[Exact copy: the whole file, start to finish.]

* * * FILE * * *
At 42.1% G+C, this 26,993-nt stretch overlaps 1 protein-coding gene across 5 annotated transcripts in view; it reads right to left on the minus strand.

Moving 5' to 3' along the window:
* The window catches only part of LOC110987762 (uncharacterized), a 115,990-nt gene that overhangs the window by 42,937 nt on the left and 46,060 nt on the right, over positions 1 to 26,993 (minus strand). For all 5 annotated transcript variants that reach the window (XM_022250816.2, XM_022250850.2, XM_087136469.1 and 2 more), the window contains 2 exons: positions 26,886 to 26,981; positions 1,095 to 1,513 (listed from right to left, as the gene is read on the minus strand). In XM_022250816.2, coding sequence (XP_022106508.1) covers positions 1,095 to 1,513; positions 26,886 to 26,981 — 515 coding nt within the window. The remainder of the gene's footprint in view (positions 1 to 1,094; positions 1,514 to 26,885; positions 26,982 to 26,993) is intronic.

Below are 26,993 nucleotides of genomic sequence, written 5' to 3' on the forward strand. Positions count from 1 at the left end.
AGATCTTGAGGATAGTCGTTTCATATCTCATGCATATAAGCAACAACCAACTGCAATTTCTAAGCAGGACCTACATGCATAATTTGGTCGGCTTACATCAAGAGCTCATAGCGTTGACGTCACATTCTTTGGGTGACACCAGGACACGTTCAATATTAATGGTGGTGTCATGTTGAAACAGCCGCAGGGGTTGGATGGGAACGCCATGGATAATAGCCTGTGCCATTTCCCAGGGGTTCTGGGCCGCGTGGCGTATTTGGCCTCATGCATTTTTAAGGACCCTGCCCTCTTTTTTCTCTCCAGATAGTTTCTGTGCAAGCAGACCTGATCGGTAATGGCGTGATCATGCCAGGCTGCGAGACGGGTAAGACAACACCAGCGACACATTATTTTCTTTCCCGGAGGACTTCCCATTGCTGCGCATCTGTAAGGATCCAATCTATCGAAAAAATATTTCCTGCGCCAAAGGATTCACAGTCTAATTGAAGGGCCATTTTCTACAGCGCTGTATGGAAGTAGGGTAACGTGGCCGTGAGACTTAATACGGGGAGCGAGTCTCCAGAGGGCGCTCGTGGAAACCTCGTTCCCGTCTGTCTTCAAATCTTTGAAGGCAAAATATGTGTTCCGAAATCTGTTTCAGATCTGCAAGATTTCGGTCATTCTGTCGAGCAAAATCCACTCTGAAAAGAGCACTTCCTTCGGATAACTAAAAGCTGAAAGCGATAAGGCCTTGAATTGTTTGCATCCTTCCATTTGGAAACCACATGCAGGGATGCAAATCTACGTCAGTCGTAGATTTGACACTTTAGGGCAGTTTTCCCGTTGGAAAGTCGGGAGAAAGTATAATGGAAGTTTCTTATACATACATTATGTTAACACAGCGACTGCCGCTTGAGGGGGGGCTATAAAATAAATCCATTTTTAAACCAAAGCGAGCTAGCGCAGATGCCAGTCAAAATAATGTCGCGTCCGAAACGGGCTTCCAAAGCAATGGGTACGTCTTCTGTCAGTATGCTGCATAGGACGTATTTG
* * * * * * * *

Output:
At 42.1% G+C, this 26,993-nt stretch overlaps 1 protein-coding gene across 5 annotated transcripts in view; it reads right to left on the minus strand.

Moving 5' to 3' along the window:
* The window catches only part of LOC110987762 (uncharacterized), a 115,990-nt gene that overhangs the window by 42,937 nt on the left and 46,060 nt on the right, over positions 1 to 26,993 (minus strand). For all 5 annotated transcript variants that reach the window (XM_022250816.2, XM_022250850.2, XM_087136469.1 and 2 more), the window contains 2 exons: positions 26,886 to 26,981; positions 1,095 to 1,513 (listed from right to left, as the gene is read on the minus strand). In XM_022250816.2, coding sequence (XP_022106508.1) covers positions 1,095 to 1,513; positions 26,886 to 26,981 — 515 coding nt within the window. The remainder of the gene's footprint in view (positions 1 to 1,094; positions 1,514 to 26,885; positions 26,982 to 26,993) is intronic.

Below are 26,993 nucleotides of genomic sequence, written 5' to 3' on the forward strand. Positions count from 1 at the left end.
AGATCTTGAGGATAGTCGTTTCATATCTCATGCATATAAGCAACAACCAACTGCAATTTCTAAGCAGGACCTACATGCATAATTTGGTCGGCTTACATCAAGAGCTCATAGCGTTGACGTCACATTCTTTGGGTGACACCAGGACACGTTCAATATTAATGGTGGTGTCATGTTGAAACAGCCGCAGGGGTTGGATGGGAACGCCATGGATAATAGCCTGTGCCATTTCCCAGGGGTTCTGGGCCGCGTGGCGTATTTGGCCTCATGCATTTTTAAGGACCCTGCCCTCTTTTTTCTCTCCAGATAGTTTCTGTGCAAGCAGACCTGATCGGTAATGGCGTGATCATGCCAGGCTGCGAGACGGGTAAGACAACACCAGCGACACATTATTTTCTTTCCCGGAGGACTTCCCATTGCTGCGCATCTGTAAGGATCCAATCTATCGAAAAAATATTTCCTGCGCCAAAGGATTCACAGTCTAATTGAAGGGCCATTTTCTACAGCGCTGTATGGAAGTAGGGTAACGTGGCCGTGAGACTTAATACGGGGAGCGAGTCTCCAGAGGGCGCTCGTGGAAACCTCGTTCCCGTCTGTCTTCAAATCTTTGAAGGCAAAATATGTGTTCCGAAATCTGTTTCAGATCTGCAAGATTTCGGTCATTCTGTCGAGCAAAATCCACTCTGAAAAGAGCACTTCCTTCGGATAACTAAAAGCTGAAAGCGATAAGGCCTTGAATTGTTTGCATCCTTCCATTTGGAAACCACATGCAGGGATGCAAATCTACGTCAGTCGTAGATTTGACACTTTAGGGCAGTTTTCCCGTTGGAAAGTCGGGAGAAAGTATAATGGAAGTTTCTTATACATACATTATGTTAACACAGCGACTGCCGCTTGAGGGGGGGCTATAAAATAAATCCATTTTTAAACCAAAGCGAGCTAGCGCAGATGCCAGTCAAAATAATGTCGCGTCCGAAACGGGCTTCCAAAGCAATGGGTACGTCTTCTGTCAGTATGCTGCATAGGACGTATTTG